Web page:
Fall enrollment numbers are out and things continue to look up for one Northern Michigan school.
The start of the semester enrollment numbers is out for Central Michigan University, and they said the new numbers indicate growth.
First time students at any college were up 6.4%. Undergraduate enrollment went up 3.3 % and new graduate students grew almost 4%.
Transfer students increased by nearly 10% and total new degree seeking students bumped up to more than 3.5%.
Overall, enrollment is still down 1% one from last year, but the university said these numbers indicate the university is growing and they hope to build on that.
Jennifer DeHaemers, the vice president of student recruitment and retention at CMU said for the past decade enrollment has fallen.
“We had been on a about a ten-year enrollment decline at the university. So, every year the class was larger than the next year until we got to fall of ‘22,” said DeHaemers.
Jennifer DeHaemers, the vice president of student recruitment and retention, said that’s when the enrollment numbers started moving in the other direction.
“We’ve got a lot of great positive signs when you talk about an increase in retention rates, and you talk about an increase In new students for two years in a row. That’s a small trend, but we knew last year when that happened, we had some momentum. We’ve got two years of momentum now,” said DeHaemers.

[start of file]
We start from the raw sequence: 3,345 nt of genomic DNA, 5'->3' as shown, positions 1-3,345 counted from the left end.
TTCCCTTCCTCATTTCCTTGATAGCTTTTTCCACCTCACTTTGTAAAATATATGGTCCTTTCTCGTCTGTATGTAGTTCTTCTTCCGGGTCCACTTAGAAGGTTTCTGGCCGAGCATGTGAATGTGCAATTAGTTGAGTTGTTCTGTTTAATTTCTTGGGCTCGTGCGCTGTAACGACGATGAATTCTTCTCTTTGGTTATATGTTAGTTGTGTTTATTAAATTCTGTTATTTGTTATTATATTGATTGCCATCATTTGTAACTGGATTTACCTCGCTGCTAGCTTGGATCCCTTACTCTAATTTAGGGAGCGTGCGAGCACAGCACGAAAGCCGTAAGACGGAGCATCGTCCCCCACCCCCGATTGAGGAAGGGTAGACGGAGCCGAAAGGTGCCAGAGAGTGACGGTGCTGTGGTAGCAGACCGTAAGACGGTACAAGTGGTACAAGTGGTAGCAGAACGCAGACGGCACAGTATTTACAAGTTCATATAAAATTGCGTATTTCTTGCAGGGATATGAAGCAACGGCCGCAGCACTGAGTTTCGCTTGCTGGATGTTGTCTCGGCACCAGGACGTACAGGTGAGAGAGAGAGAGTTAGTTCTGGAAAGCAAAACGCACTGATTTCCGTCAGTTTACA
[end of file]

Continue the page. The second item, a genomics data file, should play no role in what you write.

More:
DeHaemers said Central, like most universities across the board, have been grappling with declining enrollment post-pandemic. She said there’s several factors working against them.
Partly because of the pandemic and I think partly in general, because there are statistics that say some students are choosing to either wait a couple of years before they go. There are students who are choosing not to go into education at all.
DeHaemers acknowledges they may never get back to pre-pandemic numbers, but they are coming back strong thanks to a lot of hard work recruiting students, which is paying off.
She said the university understands the importance of keeping students at Central.
“The other thing is we had an Increase in our retention rate of our freshmen who started last fall in 2022 to come back here this fall and that is also a great sign. It’s great to be able to recruit new students to the University but we need to keep the students that came here to begin with if we’re going to, number one, fix our overall enrollment problem,” said DeHaemers.
DeHaemers said they hope to build on that momentum and see even better numbers next year.
“We’re working really hard to turn that around. And in fact, we think next year would be the year that we would turn that around,” said DeHaemers.
DeHaemers said the university president has called for a retention task force and other efforts to help bring parents into the decision-making process for undergraduates.